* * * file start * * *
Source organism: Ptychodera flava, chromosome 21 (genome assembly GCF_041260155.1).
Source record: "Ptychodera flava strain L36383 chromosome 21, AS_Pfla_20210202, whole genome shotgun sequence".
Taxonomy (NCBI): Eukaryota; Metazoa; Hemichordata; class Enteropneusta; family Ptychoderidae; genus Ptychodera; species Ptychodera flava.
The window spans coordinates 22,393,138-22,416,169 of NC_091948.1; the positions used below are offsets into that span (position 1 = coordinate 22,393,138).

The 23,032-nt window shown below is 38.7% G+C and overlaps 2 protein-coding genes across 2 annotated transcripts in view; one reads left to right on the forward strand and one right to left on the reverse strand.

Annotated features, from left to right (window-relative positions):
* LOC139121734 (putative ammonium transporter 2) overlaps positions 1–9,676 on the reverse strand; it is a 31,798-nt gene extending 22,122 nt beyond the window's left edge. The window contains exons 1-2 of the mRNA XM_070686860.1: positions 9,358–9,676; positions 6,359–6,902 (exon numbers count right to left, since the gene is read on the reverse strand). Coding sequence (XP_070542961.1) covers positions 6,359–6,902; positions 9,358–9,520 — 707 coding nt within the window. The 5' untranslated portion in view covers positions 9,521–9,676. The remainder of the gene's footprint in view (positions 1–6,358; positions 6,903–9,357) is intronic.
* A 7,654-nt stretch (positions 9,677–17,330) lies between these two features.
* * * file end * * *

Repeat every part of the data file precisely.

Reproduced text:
Source organism: Ptychodera flava, chromosome 21 (genome assembly GCF_041260155.1).
Source record: "Ptychodera flava strain L36383 chromosome 21, AS_Pfla_20210202, whole genome shotgun sequence".
Taxonomy (NCBI): Eukaryota; Metazoa; Hemichordata; class Enteropneusta; family Ptychoderidae; genus Ptychodera; species Ptychodera flava.
The window spans coordinates 22,393,138-22,416,169 of NC_091948.1; the positions used below are offsets into that span (position 1 = coordinate 22,393,138).

The 23,032-nt window shown below is 38.7% G+C and overlaps 2 protein-coding genes across 2 annotated transcripts in view; one reads left to right on the forward strand and one right to left on the reverse strand.

Annotated features, from left to right (window-relative positions):
* LOC139121734 (putative ammonium transporter 2) overlaps positions 1–9,676 on the reverse strand; it is a 31,798-nt gene extending 22,122 nt beyond the window's left edge. The window contains exons 1-2 of the mRNA XM_070686860.1: positions 9,358–9,676; positions 6,359–6,902 (exon numbers count right to left, since the gene is read on the reverse strand). Coding sequence (XP_070542961.1) covers positions 6,359–6,902; positions 9,358–9,520 — 707 coding nt within the window. The 5' untranslated portion in view covers positions 9,521–9,676. The remainder of the gene's footprint in view (positions 1–6,358; positions 6,903–9,357) is intronic.
* A 7,654-nt stretch (positions 9,677–17,330) lies between these two features.